Creative Non-fiction / October 2018 (Issue 41: Writing Singapore)

On Looking, Acting and Thinking Otherwise

by Eddie Tay

Is it possible for a camera to be regarded as a tool for preserving one’s autonomy? Time and again, I come back to this series of images taken in Singapore:




Public housing in Singapore is managed by the Housing and Development Board (HDB), a statutory board of the Ministry of National Development. Singaporean citizens could purchase these new and subsidized flats directly from the government provided they meet various criteria. The housing policies are generally pro-family, pro-marriage and heteronormative. Given that about 80- 85% of Singaporeans live in public housing, you can see, then, how Singapore reinforces its middle-class, pro-capitalist and multicultural ethos on its populace. Public housing is in many ways an ideological state apparatus. In films such as Eric Khoo’s 12 Storeys, and Jack Neo’s Money No Enough and I Not Stupid, HDB flats are symbols of middle-class, cookie-cutter culture.

It is easy to portray public housing in such a way, but I want to suggest that there is a potential for transformation and newness as well out of a homogenous and typified existence:



A tree could explode against the facade of a HDB flat, signifying life, disruption and change. Public housing, and by extension, most urban spaces are functions of organized and rational thought that slots people into heteronormative and stratified social classifications. We are always interpellated as consumers, committed citizens, and workers. I am also reminded of Simmel’s point that

[t]he deepest problems of modern life derive from the claim of the individual to preserve the autonomy and individuality of his existence in the face of overwhelming social forces, …of external culture, and of the technique of life. (Simmel 409)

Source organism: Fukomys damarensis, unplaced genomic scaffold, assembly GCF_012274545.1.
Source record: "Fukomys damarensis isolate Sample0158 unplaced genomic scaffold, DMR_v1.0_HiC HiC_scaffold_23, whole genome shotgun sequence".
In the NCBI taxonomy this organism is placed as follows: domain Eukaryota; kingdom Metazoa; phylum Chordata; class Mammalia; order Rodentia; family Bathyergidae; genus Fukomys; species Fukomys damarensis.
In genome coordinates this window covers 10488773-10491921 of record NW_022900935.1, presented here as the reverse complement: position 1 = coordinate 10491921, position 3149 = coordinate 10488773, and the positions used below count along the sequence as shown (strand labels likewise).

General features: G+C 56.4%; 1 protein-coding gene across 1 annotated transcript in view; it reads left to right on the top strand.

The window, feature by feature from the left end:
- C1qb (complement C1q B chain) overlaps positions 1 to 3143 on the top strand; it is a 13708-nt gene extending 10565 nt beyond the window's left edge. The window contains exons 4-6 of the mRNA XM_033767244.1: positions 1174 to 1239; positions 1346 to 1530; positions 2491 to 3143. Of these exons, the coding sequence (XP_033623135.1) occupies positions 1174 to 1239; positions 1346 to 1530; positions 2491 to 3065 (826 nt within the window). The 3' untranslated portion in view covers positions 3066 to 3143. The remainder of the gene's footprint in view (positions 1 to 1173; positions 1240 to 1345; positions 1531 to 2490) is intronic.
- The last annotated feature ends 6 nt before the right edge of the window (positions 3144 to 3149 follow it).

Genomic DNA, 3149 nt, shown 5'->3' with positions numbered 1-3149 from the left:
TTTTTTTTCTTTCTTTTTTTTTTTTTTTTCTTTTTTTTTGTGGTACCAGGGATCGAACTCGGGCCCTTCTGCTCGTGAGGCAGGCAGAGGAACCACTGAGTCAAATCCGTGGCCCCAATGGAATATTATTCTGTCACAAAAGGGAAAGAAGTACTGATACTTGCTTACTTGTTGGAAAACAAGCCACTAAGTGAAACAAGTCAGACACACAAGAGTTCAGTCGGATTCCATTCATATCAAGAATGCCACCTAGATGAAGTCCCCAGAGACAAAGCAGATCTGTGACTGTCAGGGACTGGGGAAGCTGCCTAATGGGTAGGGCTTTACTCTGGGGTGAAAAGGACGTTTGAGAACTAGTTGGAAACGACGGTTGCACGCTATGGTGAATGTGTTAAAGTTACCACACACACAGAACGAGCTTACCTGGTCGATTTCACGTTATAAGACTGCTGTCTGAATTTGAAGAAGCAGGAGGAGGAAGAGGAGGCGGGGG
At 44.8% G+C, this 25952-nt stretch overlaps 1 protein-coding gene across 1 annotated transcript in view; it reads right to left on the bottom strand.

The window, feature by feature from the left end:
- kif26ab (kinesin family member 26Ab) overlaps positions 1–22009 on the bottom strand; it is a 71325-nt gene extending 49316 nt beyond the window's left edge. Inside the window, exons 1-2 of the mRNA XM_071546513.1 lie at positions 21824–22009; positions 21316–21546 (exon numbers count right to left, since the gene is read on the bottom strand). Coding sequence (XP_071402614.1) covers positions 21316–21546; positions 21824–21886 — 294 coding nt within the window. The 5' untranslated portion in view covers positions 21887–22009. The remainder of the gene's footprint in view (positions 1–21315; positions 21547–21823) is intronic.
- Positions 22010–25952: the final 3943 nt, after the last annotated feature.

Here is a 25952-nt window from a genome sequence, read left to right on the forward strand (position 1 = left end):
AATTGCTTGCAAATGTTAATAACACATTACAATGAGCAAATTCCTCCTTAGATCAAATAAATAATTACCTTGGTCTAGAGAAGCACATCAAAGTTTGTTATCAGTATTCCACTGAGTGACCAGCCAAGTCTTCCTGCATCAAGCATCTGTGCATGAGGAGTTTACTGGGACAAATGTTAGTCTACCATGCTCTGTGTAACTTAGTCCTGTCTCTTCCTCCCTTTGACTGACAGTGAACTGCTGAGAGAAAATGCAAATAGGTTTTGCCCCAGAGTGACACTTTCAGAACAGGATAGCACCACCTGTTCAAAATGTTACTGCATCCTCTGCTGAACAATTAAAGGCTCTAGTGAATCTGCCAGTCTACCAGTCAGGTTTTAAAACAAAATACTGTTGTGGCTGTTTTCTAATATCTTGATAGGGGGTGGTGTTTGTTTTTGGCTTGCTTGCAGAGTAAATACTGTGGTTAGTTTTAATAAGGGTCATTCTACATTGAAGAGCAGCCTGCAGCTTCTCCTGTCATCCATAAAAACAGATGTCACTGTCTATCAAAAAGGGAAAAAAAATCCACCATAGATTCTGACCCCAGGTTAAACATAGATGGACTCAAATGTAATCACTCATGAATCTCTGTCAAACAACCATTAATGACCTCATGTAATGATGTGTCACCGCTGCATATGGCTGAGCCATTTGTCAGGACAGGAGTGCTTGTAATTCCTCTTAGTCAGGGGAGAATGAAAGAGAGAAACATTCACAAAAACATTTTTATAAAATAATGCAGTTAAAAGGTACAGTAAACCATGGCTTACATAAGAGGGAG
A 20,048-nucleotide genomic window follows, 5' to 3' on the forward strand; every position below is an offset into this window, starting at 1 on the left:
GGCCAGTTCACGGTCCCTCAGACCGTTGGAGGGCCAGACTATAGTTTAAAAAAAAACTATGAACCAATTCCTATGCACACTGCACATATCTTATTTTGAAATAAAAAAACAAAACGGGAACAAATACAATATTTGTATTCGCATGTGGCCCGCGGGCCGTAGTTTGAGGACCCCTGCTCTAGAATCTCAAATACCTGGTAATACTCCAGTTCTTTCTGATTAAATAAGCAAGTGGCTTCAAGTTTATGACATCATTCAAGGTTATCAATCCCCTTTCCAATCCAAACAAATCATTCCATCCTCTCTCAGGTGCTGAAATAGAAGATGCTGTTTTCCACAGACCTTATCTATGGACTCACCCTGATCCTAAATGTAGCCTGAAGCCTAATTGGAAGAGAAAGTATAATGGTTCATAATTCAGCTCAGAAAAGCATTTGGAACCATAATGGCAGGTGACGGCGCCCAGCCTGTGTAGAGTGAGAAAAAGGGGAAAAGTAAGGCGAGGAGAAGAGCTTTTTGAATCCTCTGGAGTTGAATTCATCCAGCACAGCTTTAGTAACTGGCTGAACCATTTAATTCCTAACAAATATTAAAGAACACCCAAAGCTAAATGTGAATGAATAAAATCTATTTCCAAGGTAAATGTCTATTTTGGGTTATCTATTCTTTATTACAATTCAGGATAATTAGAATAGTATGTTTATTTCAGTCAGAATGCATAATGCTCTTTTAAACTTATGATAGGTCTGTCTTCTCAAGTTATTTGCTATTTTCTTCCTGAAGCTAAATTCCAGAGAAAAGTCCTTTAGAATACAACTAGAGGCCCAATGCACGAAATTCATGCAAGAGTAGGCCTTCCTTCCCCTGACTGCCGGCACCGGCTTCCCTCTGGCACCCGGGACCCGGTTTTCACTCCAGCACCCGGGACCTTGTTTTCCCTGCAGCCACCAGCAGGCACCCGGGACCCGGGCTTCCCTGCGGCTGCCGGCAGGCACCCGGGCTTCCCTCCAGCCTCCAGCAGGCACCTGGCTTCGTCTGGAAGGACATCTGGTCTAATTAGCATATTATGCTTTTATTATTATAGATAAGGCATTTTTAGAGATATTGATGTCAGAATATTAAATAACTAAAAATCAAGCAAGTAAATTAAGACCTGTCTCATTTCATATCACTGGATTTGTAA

The act of writing poetry and the practice of street photography is such that the urban space can also be a background for another way of looking, thinking, and acting. How may we look, act and think otherwise?

I wish to highlight the following passage by James Elkins:

Every field of vision is clotted with sexuality, desire, convention, anxiety, and boredom, and nothing is available for full, leisurely inspection. Seeing is also inconstant seeing, partial seeing, poor seeing, and not seeing, or to put it as strongly as possible…seeing involves and entails blindness; seeing is also blindness. (Elkins The Object Stares Back 95)

I want to be able to see my blindness, or to know there are things I am looking at but do not see. Is the following photograph about commodity fetishism, about the power of brands in conferring and confirming one’s station in life? Or is it about a gaze that is appropriative, in which street photography seeks its vengeance on advertising photography, subjecting its persuasive power to critique? Advertising photography is a work of art, in as much as the viewing of advertising photography is also a work of critique. Again, I seek to be poetic, not documentary. This is not a document that testifies to the power of commodity, but (I hope) a poetic rendering of another way of seeing.


Editors' note:
"On Looking, Acting and Thinking Otherwise" is included in Eddie Tay's Anything You Can Get Away With (Delere Press), to be launched in Hong Kong in November 2018.

ImageEddie Tay is a poet, street photographer and literature professor at the Department of English, Chinese University of Hong Kong, where he teaches courses on reading and writing poetry, children’s literature, autoethnography, photography and social media. He is the author of four volumes of poetry. His first, remnants (2001), consists of renditions of mythic and colonial history of Malaya as well as an homage to the Tang Dynasty poets Li Bai, Du Fu and Li He. His second volume, A Lover’s Soliloquy (2005), extends his interests in Tang Dynasty poetry through renditions of the poetry of Li Shang-yin. The volume is also about the modern cities of Hong Kong and Singapore. His third, The Mental Life of Cities, is a winner of the 2012 Singapore Literature Prize. In it, he experiments with bilingual (English-Chinese) poetry. His most recent collection is Dreaming Cities (2016), featuring his street photography and poetry. He is the Reviews Editor of Cha and an editor of the first academic journal devoted to Hong Kong, Hong Kong Studies. [Cha Profile]
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